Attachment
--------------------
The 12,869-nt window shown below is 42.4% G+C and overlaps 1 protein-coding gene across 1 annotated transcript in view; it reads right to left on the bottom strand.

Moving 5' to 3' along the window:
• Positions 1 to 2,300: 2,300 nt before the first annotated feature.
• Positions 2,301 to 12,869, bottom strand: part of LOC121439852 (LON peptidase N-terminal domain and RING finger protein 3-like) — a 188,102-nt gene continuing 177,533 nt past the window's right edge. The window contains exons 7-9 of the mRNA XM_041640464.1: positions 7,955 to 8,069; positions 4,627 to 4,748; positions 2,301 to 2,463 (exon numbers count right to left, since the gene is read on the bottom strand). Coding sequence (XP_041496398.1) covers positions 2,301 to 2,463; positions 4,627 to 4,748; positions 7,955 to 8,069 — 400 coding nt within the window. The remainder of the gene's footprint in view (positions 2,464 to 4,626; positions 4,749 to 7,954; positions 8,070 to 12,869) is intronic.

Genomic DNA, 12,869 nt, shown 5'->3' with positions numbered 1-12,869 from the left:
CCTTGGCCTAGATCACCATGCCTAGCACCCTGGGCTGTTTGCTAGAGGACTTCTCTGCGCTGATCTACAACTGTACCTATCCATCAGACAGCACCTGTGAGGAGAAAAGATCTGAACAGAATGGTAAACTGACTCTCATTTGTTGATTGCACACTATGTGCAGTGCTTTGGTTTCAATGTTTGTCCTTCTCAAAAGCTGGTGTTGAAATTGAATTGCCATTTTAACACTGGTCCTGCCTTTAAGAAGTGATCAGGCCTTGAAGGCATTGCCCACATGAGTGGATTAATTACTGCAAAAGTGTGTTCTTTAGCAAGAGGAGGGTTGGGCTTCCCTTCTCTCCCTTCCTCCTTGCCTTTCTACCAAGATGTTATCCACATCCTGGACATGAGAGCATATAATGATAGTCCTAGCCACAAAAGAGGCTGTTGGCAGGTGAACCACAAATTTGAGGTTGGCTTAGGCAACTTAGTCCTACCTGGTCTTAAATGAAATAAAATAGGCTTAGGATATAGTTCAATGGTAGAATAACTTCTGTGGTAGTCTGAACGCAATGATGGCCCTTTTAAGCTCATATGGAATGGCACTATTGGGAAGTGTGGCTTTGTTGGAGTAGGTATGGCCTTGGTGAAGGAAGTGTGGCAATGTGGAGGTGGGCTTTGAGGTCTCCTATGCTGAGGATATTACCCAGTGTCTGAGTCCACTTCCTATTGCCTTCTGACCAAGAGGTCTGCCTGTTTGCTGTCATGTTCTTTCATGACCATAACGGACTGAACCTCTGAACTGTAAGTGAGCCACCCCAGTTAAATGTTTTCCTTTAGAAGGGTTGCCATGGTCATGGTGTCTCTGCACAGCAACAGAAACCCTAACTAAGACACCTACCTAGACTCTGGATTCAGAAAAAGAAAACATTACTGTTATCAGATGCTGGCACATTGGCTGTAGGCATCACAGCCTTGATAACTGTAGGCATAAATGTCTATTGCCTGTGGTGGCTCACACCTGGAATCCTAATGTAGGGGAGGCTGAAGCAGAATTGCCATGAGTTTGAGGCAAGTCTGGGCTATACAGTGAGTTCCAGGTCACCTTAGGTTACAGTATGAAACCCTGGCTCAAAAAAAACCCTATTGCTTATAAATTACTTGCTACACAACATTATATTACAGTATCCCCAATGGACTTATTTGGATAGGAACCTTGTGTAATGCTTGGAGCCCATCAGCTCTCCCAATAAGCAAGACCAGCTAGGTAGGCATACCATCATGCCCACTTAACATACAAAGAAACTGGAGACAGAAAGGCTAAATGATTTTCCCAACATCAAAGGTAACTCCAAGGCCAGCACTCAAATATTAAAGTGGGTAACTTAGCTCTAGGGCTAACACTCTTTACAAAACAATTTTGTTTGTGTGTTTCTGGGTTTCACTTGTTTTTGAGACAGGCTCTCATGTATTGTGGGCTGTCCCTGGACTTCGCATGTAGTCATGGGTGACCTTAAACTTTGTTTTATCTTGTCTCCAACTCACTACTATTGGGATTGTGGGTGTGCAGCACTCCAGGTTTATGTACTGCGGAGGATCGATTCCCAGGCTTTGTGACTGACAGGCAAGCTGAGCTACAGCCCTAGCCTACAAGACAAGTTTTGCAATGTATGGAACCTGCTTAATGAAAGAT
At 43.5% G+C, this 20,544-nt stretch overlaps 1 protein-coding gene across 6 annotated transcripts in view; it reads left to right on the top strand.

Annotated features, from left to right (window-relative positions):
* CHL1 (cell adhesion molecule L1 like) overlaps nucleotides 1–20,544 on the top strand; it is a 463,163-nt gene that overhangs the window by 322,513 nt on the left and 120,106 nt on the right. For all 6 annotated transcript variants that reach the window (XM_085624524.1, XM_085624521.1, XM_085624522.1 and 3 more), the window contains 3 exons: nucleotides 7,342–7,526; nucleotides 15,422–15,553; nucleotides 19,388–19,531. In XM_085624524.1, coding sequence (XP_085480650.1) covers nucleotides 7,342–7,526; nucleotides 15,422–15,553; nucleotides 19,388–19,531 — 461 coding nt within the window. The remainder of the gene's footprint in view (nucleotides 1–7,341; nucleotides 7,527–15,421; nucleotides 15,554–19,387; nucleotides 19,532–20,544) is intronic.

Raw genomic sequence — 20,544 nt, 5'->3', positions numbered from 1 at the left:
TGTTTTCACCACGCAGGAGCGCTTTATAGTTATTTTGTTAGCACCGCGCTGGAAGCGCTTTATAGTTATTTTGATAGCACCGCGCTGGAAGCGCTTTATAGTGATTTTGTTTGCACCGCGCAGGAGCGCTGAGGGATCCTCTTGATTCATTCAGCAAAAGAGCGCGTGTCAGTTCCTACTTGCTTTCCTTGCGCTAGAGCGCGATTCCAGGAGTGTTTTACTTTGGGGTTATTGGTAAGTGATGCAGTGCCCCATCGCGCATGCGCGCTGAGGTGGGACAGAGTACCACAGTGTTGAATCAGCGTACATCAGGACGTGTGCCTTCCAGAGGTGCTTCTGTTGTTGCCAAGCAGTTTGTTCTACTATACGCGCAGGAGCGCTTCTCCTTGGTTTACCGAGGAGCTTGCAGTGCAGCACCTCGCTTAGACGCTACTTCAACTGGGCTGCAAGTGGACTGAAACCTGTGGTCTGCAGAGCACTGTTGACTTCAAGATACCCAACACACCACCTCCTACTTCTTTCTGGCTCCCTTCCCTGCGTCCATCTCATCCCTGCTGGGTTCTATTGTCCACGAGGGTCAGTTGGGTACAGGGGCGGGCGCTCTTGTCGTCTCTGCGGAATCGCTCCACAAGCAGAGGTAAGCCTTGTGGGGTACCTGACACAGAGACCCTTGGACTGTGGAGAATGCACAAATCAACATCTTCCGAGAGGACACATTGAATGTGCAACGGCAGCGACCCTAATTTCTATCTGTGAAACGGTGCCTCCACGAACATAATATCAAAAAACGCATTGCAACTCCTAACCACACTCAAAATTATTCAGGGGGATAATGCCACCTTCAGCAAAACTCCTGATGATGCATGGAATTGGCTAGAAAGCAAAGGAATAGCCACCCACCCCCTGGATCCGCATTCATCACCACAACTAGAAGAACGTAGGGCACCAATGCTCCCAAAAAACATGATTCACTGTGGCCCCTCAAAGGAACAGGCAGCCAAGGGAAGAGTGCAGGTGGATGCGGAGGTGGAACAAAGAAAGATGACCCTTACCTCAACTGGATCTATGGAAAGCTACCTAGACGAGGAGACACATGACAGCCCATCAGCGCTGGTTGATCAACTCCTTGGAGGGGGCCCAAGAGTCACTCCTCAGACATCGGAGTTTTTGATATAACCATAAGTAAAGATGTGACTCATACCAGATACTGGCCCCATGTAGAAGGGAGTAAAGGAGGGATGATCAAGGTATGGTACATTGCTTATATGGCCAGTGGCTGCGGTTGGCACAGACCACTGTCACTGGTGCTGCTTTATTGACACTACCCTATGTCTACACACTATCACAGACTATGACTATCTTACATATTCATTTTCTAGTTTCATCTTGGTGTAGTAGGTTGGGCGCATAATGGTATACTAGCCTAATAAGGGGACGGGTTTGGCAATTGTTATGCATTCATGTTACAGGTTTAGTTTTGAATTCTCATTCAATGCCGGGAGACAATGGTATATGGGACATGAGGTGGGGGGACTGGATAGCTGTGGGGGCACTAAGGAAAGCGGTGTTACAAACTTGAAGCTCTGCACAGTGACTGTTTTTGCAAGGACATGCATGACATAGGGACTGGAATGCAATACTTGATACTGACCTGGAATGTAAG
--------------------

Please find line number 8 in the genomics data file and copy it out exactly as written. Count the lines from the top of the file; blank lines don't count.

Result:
Annotated features, from left to right (window-relative positions):